Esthetics is an exciting industry and it continues to grow in popularity as more people prioritize caring for their bodies and skin with the help of trained professionals. Estheticians provide a number of services related to skincare and maintaining vitality, health, and a glowing complexion.
An esthetician license means that the service provider has been properly trained and educated in the latest methods and techniques meeting industry standards. If you’re considering pursuing an education in esthetics, read on to help decide if this is the right career for you.
How is an Esthetician Different from a Cosmetologist?
There are several points of difference between estheticians and cosmetologists. Where estheticians focus on skincare and cosmetic skin treatments, cosmetologists focus on hair color, hair cutting, and hair styling.
The training required to become an esthetician is another major point of difference. To become an esthetician, you must complete anywhere from 300 to 1,500 hours of training depending on your choice of school and the state in which you complete your program. At Tricoci University of Beauty Culture, we require 1,500 hours to ensure you have the best education possible and are well-prepared for professional success.
After you have completed your training at an accredited program like ours, you will have to pass a written and practical exam to obtain your license.
From there, you get to choose the work environment that best suits you. Estheticians can work in salons, provide services at day spas, med spas, or skin spas that offer exclusively esthetics services.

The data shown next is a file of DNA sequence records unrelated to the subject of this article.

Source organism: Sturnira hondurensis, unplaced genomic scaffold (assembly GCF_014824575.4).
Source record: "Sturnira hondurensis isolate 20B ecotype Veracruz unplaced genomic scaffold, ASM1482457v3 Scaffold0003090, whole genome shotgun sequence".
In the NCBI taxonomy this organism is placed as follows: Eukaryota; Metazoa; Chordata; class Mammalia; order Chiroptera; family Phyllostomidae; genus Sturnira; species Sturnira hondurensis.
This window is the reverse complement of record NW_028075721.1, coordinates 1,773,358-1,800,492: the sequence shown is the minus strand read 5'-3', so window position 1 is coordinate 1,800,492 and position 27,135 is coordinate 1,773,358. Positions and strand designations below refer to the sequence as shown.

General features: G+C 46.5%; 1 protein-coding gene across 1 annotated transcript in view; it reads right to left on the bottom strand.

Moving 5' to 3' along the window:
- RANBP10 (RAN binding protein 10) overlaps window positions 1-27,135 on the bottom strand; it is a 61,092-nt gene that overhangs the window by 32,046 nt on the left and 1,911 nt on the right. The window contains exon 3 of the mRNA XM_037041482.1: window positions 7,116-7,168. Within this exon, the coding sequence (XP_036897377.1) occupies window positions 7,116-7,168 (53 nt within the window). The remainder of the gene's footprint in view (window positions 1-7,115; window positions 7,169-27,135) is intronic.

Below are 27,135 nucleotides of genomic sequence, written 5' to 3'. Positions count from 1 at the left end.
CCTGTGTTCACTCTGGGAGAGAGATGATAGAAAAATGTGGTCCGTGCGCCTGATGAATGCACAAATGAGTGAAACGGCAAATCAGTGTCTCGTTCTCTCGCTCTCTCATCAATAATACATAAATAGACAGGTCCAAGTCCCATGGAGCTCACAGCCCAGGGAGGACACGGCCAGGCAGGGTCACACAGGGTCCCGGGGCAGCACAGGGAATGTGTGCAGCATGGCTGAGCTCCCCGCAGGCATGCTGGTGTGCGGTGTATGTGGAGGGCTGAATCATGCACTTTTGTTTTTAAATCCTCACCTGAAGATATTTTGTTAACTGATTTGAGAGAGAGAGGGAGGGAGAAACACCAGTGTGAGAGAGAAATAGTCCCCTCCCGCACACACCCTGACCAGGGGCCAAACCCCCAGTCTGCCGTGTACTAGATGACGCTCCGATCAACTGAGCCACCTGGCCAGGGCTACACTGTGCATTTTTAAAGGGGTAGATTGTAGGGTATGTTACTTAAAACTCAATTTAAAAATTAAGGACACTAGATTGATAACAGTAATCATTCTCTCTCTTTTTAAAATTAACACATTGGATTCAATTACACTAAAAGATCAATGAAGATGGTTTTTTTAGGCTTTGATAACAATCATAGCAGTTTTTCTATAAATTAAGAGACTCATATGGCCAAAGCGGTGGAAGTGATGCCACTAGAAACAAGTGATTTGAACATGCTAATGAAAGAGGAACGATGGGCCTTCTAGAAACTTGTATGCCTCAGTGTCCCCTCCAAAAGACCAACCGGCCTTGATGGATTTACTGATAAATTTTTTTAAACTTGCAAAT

What Services Do Estheticians Provide?
Licensed estheticians can provide a wide range of services, all related to skincare and cosmetic skin treatments. However, because estheticians are not medical doctors, there are a few things they cannot do. These limitations include:
- Suggest medical treatment for skin issues
- Prescribe medication
- Provide diagnosis of skin conditions
That being said, the skin health and vitality benefits of esthetic (sometimes called aesthetics) services should not be underestimated. Here are some of the most common services estheticians provide.
There are many different types of facials, but most consist of similar basic steps, with the differences coming in application, goal of applied products, and more. Most facials include a deep cleansing, exfoliating treatment, facial steaming, a uniquely formulated mask, and the application of serums and/or moisturizers.
This treatment incorporates super fine exfoliants or a diamond-tipped wand to remove dead skin cells and leave customers with smoother skin, smaller pores, improved hyperpigmentation, and even fewer fine lines.
Superficial Chemical Peels
These are not the chemical peels you would receive in a dermatologist’s office. Instead, these are often less intensive while still providing excellent results. Peels are an extremely popular service that estheticians can provide, with varying benefits depending on the specific peel.
Waxing and Hair Removal